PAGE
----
Large-scale Sensor-rich Video Management and Delivery
Supervisor(s) and Committee member(s): Roger Zimmermann (supervisor), Wei-Tsang Ooi (examiner), Mun-Choon Chan (examiner), Pål Halvorsen (examiner)
In recent years, people have become accustomed to sharing and watching videos on the Internet. Particularly, the rapid advance in the technology of mobile devices has attracted users to produce and consume videos on the newly booming platform. With the technological innovation, a new life cycle of a video has reformed where people capture a video on their smartphones, upload it to some place on the Internet and make it available to the public; others discover the video in some way, download and watch it on smartphones as well as traditional platforms. Within the new life cycle, a number of hardware and software problems arise.
This thesis focuses on the problems raised during the second half of the aforementioned video life cycle and caused by the new requirements and constraints, that is, the large volume of videos and the big audience size. Specifically, the second half of the video life cycle (or the process of accessing Internet videos) can be further divided into two steps: (1) finding the desired video clip and then (2) downloading and watching it in real-time. The constraint of the large volume of videos complicates the first step, while it together with the constraint of the big audience size makes the second step difficult as well. Unfortunately, the traditional solutions that deal with small video corpora and small-scale audience are no longer applicable under the new conditions. Therefore, this thesis investigates and proposes some start-of-the-art techniques that can be applied to the two steps to improve people’s experience of accessing Internet videos.
During the first step, to search the desired videos, people tend to use the traditional textual input (or keywords), since textual annotation (or tagging) has demonstrated its capability of making videos searchable. Manual tagging is so laborious and often inaccurate that researchers proposed to automatically tag videos by analyzing their content. However, while the signal-level features of videos can easily be extracted from the content, high-level semantics are shown to be difficult to acquire for achieving sound accuracy. Recently, context of videos has been introduced to supplement high-level video semantics detection. Being aware of its promising effect, this thesis investigates a rich-context method, where a video is enriched with multiple dimensions of sensor information. Based on the sensor-rich setup, a data-driven approach for automating the tag generation process by exploiting the geo-spatial properties of videos is proposed. Importantly, without conducting any pixel-wise computations, the proposed approach is quite efficient and able to cope with big video corpora. Then, the thesis further discusses how to make use of the crowdsourced information from online multimedia websites to improve the geo-referenced data source, which significantly influences the quality of tags.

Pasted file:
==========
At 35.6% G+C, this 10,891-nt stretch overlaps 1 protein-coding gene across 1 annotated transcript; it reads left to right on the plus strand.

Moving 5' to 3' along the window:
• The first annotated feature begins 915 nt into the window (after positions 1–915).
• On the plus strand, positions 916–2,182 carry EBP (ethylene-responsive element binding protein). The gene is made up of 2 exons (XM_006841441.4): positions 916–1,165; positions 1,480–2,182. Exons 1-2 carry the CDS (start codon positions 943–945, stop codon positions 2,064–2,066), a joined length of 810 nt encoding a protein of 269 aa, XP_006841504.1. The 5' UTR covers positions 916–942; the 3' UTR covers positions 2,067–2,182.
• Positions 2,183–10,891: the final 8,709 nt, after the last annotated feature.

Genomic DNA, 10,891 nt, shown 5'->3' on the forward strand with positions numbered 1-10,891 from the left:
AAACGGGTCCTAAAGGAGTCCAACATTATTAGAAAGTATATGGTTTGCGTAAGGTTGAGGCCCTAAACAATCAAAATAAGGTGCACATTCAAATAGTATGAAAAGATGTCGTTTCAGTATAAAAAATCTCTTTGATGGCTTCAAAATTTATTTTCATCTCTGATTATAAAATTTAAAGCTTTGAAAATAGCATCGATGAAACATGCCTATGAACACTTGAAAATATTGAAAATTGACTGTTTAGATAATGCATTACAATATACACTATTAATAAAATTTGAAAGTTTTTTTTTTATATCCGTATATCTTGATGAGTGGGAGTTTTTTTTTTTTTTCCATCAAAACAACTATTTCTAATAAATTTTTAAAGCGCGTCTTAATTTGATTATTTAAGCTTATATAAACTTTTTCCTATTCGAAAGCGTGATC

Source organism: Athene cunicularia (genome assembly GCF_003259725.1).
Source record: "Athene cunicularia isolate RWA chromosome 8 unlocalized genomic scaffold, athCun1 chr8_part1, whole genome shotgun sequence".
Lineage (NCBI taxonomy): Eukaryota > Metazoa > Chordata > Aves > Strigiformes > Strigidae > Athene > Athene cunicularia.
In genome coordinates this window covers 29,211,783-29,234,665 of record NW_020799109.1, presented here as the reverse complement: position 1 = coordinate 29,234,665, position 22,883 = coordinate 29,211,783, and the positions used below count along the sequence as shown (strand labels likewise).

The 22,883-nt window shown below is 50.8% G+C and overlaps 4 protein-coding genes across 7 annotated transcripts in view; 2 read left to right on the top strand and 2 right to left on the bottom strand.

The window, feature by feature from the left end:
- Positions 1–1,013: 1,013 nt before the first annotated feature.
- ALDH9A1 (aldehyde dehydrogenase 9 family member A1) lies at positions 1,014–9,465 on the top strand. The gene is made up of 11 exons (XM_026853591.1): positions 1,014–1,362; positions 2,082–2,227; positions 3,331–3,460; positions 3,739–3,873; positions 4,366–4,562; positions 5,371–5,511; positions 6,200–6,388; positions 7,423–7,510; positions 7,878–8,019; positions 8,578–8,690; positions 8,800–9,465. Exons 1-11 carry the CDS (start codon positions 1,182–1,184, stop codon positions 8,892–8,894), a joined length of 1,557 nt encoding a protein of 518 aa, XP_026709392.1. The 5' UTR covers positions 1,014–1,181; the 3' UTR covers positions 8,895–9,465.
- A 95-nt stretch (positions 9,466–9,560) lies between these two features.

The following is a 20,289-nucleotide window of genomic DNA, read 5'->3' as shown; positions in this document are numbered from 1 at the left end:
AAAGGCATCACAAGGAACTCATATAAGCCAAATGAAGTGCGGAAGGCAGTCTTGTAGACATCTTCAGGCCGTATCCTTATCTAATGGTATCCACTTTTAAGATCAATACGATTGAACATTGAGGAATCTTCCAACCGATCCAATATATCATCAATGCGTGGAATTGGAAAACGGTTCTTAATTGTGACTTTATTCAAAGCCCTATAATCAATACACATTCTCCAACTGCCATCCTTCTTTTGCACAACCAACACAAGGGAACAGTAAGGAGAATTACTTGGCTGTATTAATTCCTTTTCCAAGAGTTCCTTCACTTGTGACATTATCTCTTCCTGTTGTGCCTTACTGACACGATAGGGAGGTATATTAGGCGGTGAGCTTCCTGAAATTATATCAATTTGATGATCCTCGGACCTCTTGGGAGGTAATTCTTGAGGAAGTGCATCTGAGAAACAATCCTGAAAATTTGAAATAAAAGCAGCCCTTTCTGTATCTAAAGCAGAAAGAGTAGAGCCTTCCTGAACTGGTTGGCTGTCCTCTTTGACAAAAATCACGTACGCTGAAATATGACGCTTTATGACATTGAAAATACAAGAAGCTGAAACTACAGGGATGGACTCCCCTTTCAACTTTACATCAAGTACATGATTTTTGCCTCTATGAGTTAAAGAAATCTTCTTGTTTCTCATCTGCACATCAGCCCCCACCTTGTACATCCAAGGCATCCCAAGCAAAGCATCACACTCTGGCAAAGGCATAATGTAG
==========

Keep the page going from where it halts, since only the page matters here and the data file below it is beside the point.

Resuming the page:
For the second step, after the desired videos are found, the traditional paradigm to deliver them to users is client-server, where the content publisher is responsible for disseminating videos to each individual user. Hence the bandwidth usage on the content publisher side grows linearly with the audience size. Given a huge audience, this paradigm may exhaust the bandwidth on the publisher side. In contrast, P2P networks have demonstrated to be a scalable paradigm by shifting the video delivery workload to users. Nevertheless, in recent years, P2P networks have generated a huge amount of far-reaching Internet traffic, which may result in monetary cost for Internet service providers (ISPs), network congestion and decrease of video quality. Consequently, it is worthwhile to study how to localize the traffic caused by P2P video streaming with streaming quality preserved. In this thesis, first, a real-world P2P streaming application has been measured to understand the peer distribution over networks, confirming the opportunity of localizing traffic. Next, the optimal solution of ISP-scale traffic locality is derived, and according to the solution, a number of modifications that are compatible with current P2P streaming architectures have been proposed. Nevertheless, it is found that traffic inefficiency is not just restricted to the scale of ISPs. Therefore, the solution is further extended to the scenarios of LAN-scale traffic locality and mobile wireless networks for generalization.